Saturday, November 5, 2011

Surprising Stuff!

So, B-Western fans, do you ever wonder why you have seen lots of Buster Crabbes and Bob Steeles but very few Lash LaRues or Tim Holts?  The answer, other than that perhaps I have no western readers, is that many films starring the first two cowboys are in the public domain, while no Tim Holts from Columbia are PD and only one Lash LaRue from PRC.  I knew about the Tim Holt films, and saw a few of them on TCM a few years ago.  They are just inexpensive B-westerns like so many others and not as enjoyable as many, though that could be because of unfamiliarity.

I was surprised this week to discover that "Law of the Lash" starring guess who is the only PD Lash cowboy film.  I did not happen to have it, but do now.  I also found out that Lash had a short-lived TV series in 1953 called "Lash of the West."  I screened one poor quality chapter that seems to have survived.  It opens with Lash discussing one of his adventures with two guys, who may have acted in the films with Lash, then cuts to highlights from one of his Columbia films, who knows which?  They are 15 minute segments so you can't cram in as much as the half-hour Gabby Hayes Show managed.  At the end of a chase they return to talk, but the show is about over.

Codger with mustache: "I'm sure glad that Trader Joe got what was coming to him, but what was on that stagecoach the outlaws wanted?"

Younger guy: "I want to find out what Lash did with the man behind it all.  I think he knows too."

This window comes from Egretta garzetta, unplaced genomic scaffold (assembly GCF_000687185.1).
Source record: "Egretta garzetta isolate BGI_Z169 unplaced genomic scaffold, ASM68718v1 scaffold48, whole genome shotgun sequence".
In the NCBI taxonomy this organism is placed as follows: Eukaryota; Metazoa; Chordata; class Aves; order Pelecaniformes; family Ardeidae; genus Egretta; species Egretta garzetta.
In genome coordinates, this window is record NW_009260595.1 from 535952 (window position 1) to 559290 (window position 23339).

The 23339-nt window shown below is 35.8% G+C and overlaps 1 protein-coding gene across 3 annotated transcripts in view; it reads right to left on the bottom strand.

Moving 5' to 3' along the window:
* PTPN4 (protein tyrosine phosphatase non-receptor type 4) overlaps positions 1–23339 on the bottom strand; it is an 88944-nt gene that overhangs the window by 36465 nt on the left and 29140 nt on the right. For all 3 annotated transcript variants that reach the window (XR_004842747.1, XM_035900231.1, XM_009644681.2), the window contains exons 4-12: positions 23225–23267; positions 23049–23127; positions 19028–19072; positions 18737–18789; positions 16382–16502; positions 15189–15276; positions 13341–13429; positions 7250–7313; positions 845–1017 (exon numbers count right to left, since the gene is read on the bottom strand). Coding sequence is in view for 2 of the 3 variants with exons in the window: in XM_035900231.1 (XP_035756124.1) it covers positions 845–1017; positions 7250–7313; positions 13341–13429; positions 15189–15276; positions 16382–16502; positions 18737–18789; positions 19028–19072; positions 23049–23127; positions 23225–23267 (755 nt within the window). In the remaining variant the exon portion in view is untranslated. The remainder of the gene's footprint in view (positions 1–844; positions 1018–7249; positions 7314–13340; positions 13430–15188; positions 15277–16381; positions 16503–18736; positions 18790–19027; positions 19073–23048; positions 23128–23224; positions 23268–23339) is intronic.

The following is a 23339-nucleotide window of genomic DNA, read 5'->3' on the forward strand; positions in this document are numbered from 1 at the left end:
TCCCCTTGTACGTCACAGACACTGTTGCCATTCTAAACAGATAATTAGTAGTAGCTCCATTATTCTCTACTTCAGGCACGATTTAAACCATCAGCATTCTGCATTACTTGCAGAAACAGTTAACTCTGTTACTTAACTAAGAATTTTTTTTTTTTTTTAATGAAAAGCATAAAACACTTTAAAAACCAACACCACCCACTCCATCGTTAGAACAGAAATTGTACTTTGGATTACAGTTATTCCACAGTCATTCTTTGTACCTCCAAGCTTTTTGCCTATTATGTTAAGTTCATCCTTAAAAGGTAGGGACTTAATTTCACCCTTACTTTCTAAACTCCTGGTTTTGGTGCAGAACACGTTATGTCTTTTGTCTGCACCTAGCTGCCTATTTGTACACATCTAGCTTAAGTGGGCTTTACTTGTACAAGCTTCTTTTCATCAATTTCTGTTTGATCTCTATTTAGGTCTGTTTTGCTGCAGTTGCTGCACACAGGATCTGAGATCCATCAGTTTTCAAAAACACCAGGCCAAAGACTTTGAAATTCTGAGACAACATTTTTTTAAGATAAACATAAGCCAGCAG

Lash: "Yes, I'm sure he does, but I'll have to tell you all about it next time.  I'll see you all real soon."


Switching gears radically, the very nice, original German still, from Metropolis shown here just sold at auction by How much?  $6,820.  Now that surprised me?  What is the top price paid for any 8x10" glossy still?  I will close with their lengthy description of this rare and pricey item:

"Note that this is an extremely rare "country of origin" still for this German movie! It has the UFA logo at bottom right, the "Parufamet" logo at lower left, and a faint embossed German "approved" stamp in the top right! Also note that this German still measures 9 1/4" x 11 3/4" [23 x 30 cm]. Also note that original German movie paper of any kind from this classic movie is incredibly rare and ultra expensive (the most expensive movie poster ever sold is the original German three-sheet from this movie!). 

On November 2, 2010, we auctioned four other original German Metropolis stills, and they auctioned for $4005, $585, $545, and $310, and on September 18, 2011, we auctioned five additional stills (one of them was a duplicate of the one we auctioned for $310) from the same consignor (who has had them for many decades) and those five auctioned for between $311 and $881. Now, our consignor has given us their remaining 12 stills, and we are auctioning six of them (in separate auctions) in these Halloween auctions, and the final six of them will be auctioned in our December Mini/Major Auction. 

Note that of all the 21 Metropolis stills owned by this collector, only TWO showed an image of the iconic robot (the one we auctioned on 11/2/10 for $4005, and the one we are auctioning in this current Halloween set of auctions!)."

In the same auction they sold an original German program for Metropolis for $3,105. One of the interior pages is reprinted here.

From Lash LaRue to Metropolis, always something old that's new comes to light.  Love it!

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-- Ron Hall

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